This study was designed to identify risk factors for lymph node metastasis of early stage colorectal cancer, which was confirmed to a carcinoma that invaded the submucosa after radical resection.
In total, 55 patients revealing submucosal invasive colorectal carcinoma on pathology who underwent curative radical resection at the Department of Surgery, St. Vincent’s Hospital, The Catholic University of Korea from January 2007 to September 2010 were evaluated retrospectively. Tumor size, depth of submucosal invasion, histologic grade, lymphovascular invasion, tumor budding, and microacinar structure were reviewed by a single pathologist. Student t-test for continuous variables and Chi-square test for categorical variables were used for comparing the clinicopathological features between two groups (whether lymph node involvement existed or not). Continuous variables are expressed as the mean ± standard error while statistical significance is accepted at P < 0.05.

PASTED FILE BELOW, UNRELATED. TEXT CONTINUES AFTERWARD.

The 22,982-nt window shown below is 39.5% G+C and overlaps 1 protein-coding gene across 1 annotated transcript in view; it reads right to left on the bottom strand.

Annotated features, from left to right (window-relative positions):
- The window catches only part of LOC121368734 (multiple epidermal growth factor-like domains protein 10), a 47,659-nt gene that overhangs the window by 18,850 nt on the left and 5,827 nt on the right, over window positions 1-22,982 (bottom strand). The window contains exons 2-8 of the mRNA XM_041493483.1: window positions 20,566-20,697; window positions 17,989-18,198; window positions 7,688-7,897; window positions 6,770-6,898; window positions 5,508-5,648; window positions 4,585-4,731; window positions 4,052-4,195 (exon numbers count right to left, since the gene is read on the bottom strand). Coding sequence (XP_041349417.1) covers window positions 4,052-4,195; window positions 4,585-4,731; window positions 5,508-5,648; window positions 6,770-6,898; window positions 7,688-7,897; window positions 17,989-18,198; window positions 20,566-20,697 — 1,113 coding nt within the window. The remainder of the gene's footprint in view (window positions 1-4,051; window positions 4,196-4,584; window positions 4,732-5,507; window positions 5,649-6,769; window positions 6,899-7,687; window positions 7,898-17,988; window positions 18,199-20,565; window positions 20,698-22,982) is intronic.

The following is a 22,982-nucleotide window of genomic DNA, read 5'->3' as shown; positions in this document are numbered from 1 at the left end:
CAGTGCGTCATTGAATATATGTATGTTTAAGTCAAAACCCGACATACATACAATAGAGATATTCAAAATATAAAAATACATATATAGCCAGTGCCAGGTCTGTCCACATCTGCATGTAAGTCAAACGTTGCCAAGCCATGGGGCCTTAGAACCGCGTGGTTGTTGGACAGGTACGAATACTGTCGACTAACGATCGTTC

The mean age of 55 patients (34 males and 21 females) was 61.2 ± 9.6 years (range, 43–83). Histologically, eight (14.5%) patients had metastatic lymph node. In the univariate analysis, tumor budding (P = 0.047) was the only factor that was significantly associated with lymph node metastasis. Also, the tumor budding had a sensitivity of 83.3%, a specificity of 60.5%, and a negative predictive value of 0.958 for lymph node metastasis in submucosal invasive T1 colorectal cancer.
The tumor budding seems to have a high sensitivity (83.3%), acceptable specificity (60.5%), and a high negative predictive value (0.958). A close examination of pathologic finding including tumor budding should be performed in order to manage early CRC properly.